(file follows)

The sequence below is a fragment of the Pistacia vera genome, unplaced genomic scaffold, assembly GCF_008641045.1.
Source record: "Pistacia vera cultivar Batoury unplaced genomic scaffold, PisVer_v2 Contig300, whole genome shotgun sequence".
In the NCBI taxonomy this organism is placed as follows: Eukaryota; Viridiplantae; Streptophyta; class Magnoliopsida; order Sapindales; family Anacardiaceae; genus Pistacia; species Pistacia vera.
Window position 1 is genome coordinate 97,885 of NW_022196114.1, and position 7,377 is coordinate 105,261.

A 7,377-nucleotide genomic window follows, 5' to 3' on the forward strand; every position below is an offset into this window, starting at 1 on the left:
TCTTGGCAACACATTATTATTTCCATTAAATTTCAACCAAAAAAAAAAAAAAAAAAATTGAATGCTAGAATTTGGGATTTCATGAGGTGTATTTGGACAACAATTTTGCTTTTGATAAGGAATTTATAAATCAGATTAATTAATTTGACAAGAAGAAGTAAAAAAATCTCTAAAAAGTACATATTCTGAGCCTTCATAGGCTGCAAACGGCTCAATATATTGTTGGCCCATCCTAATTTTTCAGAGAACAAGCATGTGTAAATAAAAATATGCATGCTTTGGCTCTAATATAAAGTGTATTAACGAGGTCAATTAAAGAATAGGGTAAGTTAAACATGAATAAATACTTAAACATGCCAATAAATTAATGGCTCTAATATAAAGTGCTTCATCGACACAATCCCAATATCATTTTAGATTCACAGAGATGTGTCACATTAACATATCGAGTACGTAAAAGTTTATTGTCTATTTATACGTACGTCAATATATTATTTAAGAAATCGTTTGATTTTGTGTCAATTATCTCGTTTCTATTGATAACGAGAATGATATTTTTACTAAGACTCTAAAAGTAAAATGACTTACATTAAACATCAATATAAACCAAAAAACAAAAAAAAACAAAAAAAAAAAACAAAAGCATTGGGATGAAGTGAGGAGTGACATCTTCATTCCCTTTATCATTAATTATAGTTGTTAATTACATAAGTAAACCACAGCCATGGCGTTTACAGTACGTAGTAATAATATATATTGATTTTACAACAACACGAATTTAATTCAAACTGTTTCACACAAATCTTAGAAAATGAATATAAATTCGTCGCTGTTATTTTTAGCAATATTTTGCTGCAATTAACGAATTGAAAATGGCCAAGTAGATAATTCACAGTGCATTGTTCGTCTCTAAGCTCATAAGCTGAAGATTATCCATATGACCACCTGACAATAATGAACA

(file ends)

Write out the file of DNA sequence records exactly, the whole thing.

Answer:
The sequence below is a fragment of the Pistacia vera genome, unplaced genomic scaffold, assembly GCF_008641045.1.
Source record: "Pistacia vera cultivar Batoury unplaced genomic scaffold, PisVer_v2 Contig300, whole genome shotgun sequence".
In the NCBI taxonomy this organism is placed as follows: Eukaryota; Viridiplantae; Streptophyta; class Magnoliopsida; order Sapindales; family Anacardiaceae; genus Pistacia; species Pistacia vera.
Window position 1 is genome coordinate 97,885 of NW_022196114.1, and position 7,377 is coordinate 105,261.

A 7,377-nucleotide genomic window follows, 5' to 3' on the forward strand; every position below is an offset into this window, starting at 1 on the left:
TCTTGGCAACACATTATTATTTCCATTAAATTTCAACCAAAAAAAAAAAAAAAAAAATTGAATGCTAGAATTTGGGATTTCATGAGGTGTATTTGGACAACAATTTTGCTTTTGATAAGGAATTTATAAATCAGATTAATTAATTTGACAAGAAGAAGTAAAAAAATCTCTAAAAAGTACATATTCTGAGCCTTCATAGGCTGCAAACGGCTCAATATATTGTTGGCCCATCCTAATTTTTCAGAGAACAAGCATGTGTAAATAAAAATATGCATGCTTTGGCTCTAATATAAAGTGTATTAACGAGGTCAATTAAAGAATAGGGTAAGTTAAACATGAATAAATACTTAAACATGCCAATAAATTAATGGCTCTAATATAAAGTGCTTCATCGACACAATCCCAATATCATTTTAGATTCACAGAGATGTGTCACATTAACATATCGAGTACGTAAAAGTTTATTGTCTATTTATACGTACGTCAATATATTATTTAAGAAATCGTTTGATTTTGTGTCAATTATCTCGTTTCTATTGATAACGAGAATGATATTTTTACTAAGACTCTAAAAGTAAAATGACTTACATTAAACATCAATATAAACCAAAAAACAAAAAAAAACAAAAAAAAAAAACAAAAGCATTGGGATGAAGTGAGGAGTGACATCTTCATTCCCTTTATCATTAATTATAGTTGTTAATTACATAAGTAAACCACAGCCATGGCGTTTACAGTACGTAGTAATAATATATATTGATTTTACAACAACACGAATTTAATTCAAACTGTTTCACACAAATCTTAGAAAATGAATATAAATTCGTCGCTGTTATTTTTAGCAATATTTTGCTGCAATTAACGAATTGAAAATGGCCAAGTAGATAATTCACAGTGCATTGTTCGTCTCTAAGCTCATAAGCTGAAGATTATCCATATGACCACCTGACAATAATGAACA